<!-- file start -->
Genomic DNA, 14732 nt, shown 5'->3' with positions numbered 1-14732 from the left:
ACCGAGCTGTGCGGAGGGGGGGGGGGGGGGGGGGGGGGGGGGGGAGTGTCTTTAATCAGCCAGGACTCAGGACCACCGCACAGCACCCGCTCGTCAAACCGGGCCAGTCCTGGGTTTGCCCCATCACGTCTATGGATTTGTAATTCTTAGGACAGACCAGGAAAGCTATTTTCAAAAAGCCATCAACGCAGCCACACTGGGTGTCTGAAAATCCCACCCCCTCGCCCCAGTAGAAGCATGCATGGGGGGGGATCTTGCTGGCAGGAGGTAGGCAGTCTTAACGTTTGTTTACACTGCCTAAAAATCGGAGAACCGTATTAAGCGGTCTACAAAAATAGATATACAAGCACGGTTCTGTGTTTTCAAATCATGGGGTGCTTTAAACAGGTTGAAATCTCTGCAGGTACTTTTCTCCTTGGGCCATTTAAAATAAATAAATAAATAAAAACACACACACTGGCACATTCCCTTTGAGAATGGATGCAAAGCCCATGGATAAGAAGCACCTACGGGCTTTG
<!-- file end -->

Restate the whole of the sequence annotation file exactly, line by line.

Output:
Genomic DNA, 14732 nt, shown 5'->3' with positions numbered 1-14732 from the left:
ACCGAGCTGTGCGGAGGGGGGGGGGGGGGGGGGGGGGGGGGGGGAGTGTCTTTAATCAGCCAGGACTCAGGACCACCGCACAGCACCCGCTCGTCAAACCGGGCCAGTCCTGGGTTTGCCCCATCACGTCTATGGATTTGTAATTCTTAGGACAGACCAGGAAAGCTATTTTCAAAAAGCCATCAACGCAGCCACACTGGGTGTCTGAAAATCCCACCCCCTCGCCCCAGTAGAAGCATGCATGGGGGGGGATCTTGCTGGCAGGAGGTAGGCAGTCTTAACGTTTGTTTACACTGCCTAAAAATCGGAGAACCGTATTAAGCGGTCTACAAAAATAGATATACAAGCACGGTTCTGTGTTTTCAAATCATGGGGTGCTTTAAACAGGTTGAAATCTCTGCAGGTACTTTTCTCCTTGGGCCATTTAAAATAAATAAATAAATAAAAACACACACACTGGCACATTCCCTTTGAGAATGGATGCAAAGCCCATGGATAAGAAGCACCTACGGGCTTTG